WASHINGTON (CN) - A Kentucky lawyer who forced action from environmental regulators can recover attorneys' fees, but not at the Washington rate, a federal judge ruled.
Berea, Ky.-based attorney Robert Ukeiley represented the Sierra Club in a Clean Air Act action against the EPA. The group said regulators had ignored its petition for an agency rule and designation of air quality computer models for ozone particles.
The parties stipulated to dismissal after the EPA responded to the petition, but the Sierra Club then asked the court to grant it more than $37,000 in attorneys' fees.
Though this rate corresponds to what attorneys make in Washington, the EPA argued that the group is entitled only to $5,122, representing Kentucky rates for only half of Ukeiley's work.
Since Ukeiley did most of his work on the case from Kentucky, U.S. District Judge Reggie Walton agreed that the lawyer should be paid by Kentucky legal rates and not the high rates of D.C. attorneys.
He disagreed with the government, however, as to its claim that Ukeiley deserved payment for half of the 41 hours he billed because one of the Sierra Club's two claims was dismissed.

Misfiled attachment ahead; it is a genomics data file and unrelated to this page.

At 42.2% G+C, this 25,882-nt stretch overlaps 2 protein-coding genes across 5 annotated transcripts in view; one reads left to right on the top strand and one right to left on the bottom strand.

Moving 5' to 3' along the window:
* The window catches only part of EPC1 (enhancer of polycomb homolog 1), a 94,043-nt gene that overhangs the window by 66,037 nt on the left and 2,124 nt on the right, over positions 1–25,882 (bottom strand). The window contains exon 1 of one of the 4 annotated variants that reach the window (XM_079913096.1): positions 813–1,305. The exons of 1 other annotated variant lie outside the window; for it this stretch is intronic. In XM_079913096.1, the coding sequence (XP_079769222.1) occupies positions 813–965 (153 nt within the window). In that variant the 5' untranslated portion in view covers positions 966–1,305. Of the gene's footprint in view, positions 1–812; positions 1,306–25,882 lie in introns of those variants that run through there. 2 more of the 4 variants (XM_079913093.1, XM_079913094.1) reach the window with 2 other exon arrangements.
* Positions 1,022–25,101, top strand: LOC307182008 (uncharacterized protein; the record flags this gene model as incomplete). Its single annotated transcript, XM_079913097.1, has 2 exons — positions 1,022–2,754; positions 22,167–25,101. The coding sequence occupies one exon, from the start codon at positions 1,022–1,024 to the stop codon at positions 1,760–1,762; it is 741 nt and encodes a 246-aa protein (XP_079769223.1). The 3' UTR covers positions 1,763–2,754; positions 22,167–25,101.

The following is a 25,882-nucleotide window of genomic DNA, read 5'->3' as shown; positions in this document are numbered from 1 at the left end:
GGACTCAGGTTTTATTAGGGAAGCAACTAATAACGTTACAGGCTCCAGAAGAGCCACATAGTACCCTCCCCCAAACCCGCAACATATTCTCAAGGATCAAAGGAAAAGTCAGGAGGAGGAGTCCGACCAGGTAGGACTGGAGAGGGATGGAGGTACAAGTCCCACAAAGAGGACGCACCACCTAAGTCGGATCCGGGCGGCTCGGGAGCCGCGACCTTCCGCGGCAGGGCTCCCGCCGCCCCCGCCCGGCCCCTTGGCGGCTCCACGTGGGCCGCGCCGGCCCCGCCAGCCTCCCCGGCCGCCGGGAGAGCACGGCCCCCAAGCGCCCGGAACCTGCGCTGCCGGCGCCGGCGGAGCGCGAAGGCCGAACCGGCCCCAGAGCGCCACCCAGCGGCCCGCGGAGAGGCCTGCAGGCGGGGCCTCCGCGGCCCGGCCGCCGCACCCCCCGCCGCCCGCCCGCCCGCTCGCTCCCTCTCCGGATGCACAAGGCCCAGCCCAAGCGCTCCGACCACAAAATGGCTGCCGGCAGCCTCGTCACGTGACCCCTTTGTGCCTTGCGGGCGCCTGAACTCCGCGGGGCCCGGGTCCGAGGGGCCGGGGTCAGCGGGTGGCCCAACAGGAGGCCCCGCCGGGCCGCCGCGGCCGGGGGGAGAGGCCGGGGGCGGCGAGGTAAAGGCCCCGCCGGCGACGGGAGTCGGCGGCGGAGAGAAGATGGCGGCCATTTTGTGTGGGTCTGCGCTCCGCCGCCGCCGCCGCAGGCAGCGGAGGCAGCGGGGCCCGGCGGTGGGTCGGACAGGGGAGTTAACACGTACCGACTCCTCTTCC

"The court is not persuaded that the two claims are distinct enough to warrant a reduction in the number of compensable hours," Walton wrote. "Both of the Sierra Club's claims involve a common set of facts and were brought under the same provision of the Clean Air Act."
Walton determined that the standard rate in Kentucky is $300 per hour, awarding the Sierra Club $8,130 for attorney's fees. He also awarded nearly $7,000 to a Colorado attorney who also worked on the case, totaling the Sierra Club's award to $15,583.71.
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